North East Scotland College (NesCol) contributes over £400million a year to the region’s economy, a new report has shown.
The report, conducted by Economic Modelling Specialists International (EMSI), show that the further and higher education institution has an overall economic impact of £406.4million per year.
Government backing of the college of £33.1million provides a return on investment of 17.9% – far greater than the national average of 12%, the report stated.
NesCol, which was formed last year from the merger of Aberdeen and Banff & Buchan Colleges, found that for every £1 that learners pay in tuition means they earn and extra£5.80 in higher future wages.
The college, as well as its oil and gas training division ASET, also added that for every £1 of taxpayer support it gets it returns £3.90 in benefits.
Ken Milroy, Chair of NesCol’s Board of Management said:
“While the vital roles played by schools and universities are well recognised, the role of colleges can often be underestimated or overlooked entirely.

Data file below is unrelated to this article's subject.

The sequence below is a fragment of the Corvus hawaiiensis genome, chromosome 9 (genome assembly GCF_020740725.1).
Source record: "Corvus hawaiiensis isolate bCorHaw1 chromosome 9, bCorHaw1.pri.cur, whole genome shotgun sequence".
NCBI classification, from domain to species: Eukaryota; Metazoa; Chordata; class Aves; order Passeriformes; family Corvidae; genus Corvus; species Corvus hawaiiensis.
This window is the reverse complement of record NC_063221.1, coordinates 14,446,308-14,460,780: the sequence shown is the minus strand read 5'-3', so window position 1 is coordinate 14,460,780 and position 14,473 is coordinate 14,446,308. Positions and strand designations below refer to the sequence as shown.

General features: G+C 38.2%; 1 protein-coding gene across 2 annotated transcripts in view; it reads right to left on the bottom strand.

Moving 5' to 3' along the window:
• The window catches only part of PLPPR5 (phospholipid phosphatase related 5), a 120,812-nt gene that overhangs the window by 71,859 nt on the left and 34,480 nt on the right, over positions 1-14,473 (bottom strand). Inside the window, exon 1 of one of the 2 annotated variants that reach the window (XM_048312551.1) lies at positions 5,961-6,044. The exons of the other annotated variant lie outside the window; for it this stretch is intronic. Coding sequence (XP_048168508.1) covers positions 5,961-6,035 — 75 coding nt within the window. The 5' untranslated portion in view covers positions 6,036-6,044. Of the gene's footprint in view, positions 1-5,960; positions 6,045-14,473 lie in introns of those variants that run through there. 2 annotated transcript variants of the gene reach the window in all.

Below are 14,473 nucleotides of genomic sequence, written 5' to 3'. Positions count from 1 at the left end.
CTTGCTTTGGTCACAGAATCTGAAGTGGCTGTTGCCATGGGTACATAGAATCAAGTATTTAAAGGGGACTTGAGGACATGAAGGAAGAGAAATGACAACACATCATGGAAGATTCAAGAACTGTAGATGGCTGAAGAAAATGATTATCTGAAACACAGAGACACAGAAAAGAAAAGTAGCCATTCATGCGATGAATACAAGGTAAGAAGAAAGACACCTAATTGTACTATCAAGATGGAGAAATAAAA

“The results of this study clearly demonstrate that NesCol creates value from multiple perspectives. NESCol promotes regional economic growth through its own operations spending, through the spending of its non-local learners, and through the increase in productivity as former NesCol learners remain active in the regional workforce.
“Second, the impact of added skills in the regional workforce is by far the largest and most important impact of NesCol, stemming from higher incomes of learners and their employers.
“And third, regional income in the north east would be substantially lower without the educational activities of NesCol.”
The results were welcomed by the public and private partnership Aberdeen City and Shire Economic Future (ACSEF).
Colin Crosby, ACSEF Chairman said: “There is no doubt that NesCol plays a key role in ensuring that the skills requirements of employers in the north-east are being met.
“One of ACSEF’s key priorities is to promote a greater understanding of future skills demands in the region and to work with partners, including NesCol, to tackle these issues. A Regional Skills Strategy is currently being created to address these concerns and ensure the region continues to remain globally competitive.”